CHARLOTTESVILLE — A single-engine passenger plane suffering engine trouble made an emergency landing in southern Albemarle County on Thursday morning and wound up flipped onto its roof in a field.
The Virginia State Police joined Albemarle County police and a host of fire and county rescue crews at the site near Bundoran Farm, off Plank Road in North Garden.
Robert J. Fecteau, 61, of Taylorsville, North Carolina, the pilot and owner of the plane, was the only person in the 1976 Cessna 172 Skyhawk. He was treated for minor injuries, including cuts and bruises, according to state police at the scene.
The incident occurred in the same vicinity as a June 2006 plane crash that killed two developers of Bundoran Farm.
State troopers at the scene on Thursday said National Transportation Safety Bureau and Federal Aviation Administration officials will conduct the investigation into what caused the crash.
State police Sgt. K. Frazier said Fecteau was on a flight from Hickory, North Carolina, to Warrenton to have maintenance performed on the Cessna. He said the pilot indicated the plane had engine trouble about 15 miles north of Lynchburg and the pilot headed for the Charlottesville Albemarle Airport.
The pilot told air traffic controllers that the engine problems had worsened and he did not believe he would make it to the airport. At some point, Frazier said, the pilot indicated that the engine cut completely off.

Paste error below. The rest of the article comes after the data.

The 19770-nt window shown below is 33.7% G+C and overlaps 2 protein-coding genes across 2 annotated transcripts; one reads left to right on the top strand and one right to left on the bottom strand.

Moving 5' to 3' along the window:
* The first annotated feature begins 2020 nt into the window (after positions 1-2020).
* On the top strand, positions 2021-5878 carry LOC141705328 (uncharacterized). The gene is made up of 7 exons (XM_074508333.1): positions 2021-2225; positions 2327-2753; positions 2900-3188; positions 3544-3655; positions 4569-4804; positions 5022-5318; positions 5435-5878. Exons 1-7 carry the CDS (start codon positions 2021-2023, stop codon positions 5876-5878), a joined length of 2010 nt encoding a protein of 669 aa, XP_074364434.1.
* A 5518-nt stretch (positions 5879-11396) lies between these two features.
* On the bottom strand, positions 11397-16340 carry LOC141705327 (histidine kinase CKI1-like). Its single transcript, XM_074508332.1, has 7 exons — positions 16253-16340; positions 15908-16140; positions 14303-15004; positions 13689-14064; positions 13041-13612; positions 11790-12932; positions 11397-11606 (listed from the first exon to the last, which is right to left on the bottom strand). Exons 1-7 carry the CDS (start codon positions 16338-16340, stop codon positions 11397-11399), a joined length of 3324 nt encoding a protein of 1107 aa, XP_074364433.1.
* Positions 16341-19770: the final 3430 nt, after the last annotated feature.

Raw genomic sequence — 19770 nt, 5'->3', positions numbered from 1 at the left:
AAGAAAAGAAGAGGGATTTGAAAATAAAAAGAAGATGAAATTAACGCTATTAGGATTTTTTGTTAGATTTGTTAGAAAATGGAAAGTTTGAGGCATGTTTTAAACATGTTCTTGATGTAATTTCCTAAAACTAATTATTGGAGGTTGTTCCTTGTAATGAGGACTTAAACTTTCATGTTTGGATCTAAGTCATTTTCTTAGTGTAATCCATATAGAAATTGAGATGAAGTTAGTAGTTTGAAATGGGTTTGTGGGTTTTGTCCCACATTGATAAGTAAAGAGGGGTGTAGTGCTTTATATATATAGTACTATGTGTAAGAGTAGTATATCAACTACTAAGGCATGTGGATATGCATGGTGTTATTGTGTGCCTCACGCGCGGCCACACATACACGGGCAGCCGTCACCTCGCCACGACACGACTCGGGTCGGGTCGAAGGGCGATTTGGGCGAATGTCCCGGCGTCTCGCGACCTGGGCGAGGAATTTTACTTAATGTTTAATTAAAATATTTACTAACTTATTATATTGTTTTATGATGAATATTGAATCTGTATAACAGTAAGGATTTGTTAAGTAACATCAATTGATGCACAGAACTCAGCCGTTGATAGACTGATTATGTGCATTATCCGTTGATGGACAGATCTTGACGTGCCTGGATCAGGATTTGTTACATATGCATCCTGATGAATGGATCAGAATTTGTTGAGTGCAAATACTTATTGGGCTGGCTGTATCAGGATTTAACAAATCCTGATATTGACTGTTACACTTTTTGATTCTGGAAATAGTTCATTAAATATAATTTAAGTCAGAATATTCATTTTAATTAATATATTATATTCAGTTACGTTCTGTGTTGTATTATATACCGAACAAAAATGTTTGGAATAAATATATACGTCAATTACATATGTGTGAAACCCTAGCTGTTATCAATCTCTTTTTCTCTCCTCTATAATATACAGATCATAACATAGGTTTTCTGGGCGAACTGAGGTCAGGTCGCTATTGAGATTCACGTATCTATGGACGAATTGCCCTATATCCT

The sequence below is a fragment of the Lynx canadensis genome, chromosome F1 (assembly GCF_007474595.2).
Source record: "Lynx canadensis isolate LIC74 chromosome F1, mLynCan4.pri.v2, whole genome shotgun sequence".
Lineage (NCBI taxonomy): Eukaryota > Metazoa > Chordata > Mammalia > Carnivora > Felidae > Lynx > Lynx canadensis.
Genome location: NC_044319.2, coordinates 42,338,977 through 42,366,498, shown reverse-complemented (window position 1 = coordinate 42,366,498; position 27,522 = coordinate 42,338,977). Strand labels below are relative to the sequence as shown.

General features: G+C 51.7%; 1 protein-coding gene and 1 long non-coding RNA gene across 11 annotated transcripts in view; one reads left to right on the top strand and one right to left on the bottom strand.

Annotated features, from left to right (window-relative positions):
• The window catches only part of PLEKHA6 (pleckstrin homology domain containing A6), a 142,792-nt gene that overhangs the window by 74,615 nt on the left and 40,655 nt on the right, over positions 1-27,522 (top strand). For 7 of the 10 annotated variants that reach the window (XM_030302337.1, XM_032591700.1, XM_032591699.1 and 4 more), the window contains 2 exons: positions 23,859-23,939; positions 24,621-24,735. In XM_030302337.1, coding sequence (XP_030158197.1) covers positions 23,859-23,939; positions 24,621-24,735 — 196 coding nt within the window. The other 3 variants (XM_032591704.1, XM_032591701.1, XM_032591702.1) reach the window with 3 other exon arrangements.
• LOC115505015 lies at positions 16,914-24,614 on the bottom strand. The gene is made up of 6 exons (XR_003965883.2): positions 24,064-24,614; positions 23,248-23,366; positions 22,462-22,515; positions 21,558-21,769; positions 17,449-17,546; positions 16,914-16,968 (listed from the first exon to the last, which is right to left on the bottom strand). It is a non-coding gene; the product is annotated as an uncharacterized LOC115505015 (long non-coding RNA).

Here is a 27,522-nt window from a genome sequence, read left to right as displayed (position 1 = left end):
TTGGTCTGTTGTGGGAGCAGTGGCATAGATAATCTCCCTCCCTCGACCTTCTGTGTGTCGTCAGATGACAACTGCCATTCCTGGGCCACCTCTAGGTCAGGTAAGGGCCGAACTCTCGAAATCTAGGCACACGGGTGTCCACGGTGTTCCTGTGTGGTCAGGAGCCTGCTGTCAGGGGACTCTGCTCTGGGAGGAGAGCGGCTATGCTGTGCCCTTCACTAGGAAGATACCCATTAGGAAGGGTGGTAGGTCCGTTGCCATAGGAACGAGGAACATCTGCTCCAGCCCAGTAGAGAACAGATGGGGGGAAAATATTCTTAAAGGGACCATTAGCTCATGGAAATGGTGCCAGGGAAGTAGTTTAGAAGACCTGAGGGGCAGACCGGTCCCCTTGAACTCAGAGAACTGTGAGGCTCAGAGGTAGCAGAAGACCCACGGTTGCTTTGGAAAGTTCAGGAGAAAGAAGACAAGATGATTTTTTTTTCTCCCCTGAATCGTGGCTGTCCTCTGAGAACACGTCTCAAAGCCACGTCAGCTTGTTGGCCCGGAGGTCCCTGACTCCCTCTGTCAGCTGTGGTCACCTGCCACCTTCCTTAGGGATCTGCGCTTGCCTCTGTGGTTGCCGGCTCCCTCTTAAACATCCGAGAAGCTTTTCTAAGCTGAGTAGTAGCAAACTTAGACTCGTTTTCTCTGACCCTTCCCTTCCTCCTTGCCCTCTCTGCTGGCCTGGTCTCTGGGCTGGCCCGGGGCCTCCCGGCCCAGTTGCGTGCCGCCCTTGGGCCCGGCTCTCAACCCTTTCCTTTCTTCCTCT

The privately owned grass runway at Bundoran Farm is known to local pilots as a potential emergency landing location and is included in FAA airport manuals.
Police and rescue crews scrambled more than a dozen emergency vehicles from as far away as Ivy and Charlottesville. They arrived to find the plane in a rolling, grass field on its roof.
Preliminary investigation indicated the pilot had glided the wing-over Cessna toward the runway and touched down on its landing gear but could not stop before it ran into rough terrain. The plane struck a fence with its front tire, ripping the nose gear from the airplane and flipping it over.
Final determination of the cause and the crash narrative will be made by FAA and NTSB investigators, officials said.
The Cessna landed in the same area as the 2006 flight that killed two New England-based executives of a company developing Bundoran Farm, a century-old cattle ranch, into an innovate combination of homes and a working farm.
That crash occurred in low clouds and foggy conditions as the pilot attempted to land on the grass runway. According to the NTSB final report, the Beechcraft Bonanza was believed to have stalled while performing a downward spiral to make visual contact with the private runway prior to landing.
It struck the ground nose-first, bursting into flames. The report stated.
Robert H. Baldwin and David I. Brown, who were leading development of the property, died in the crash.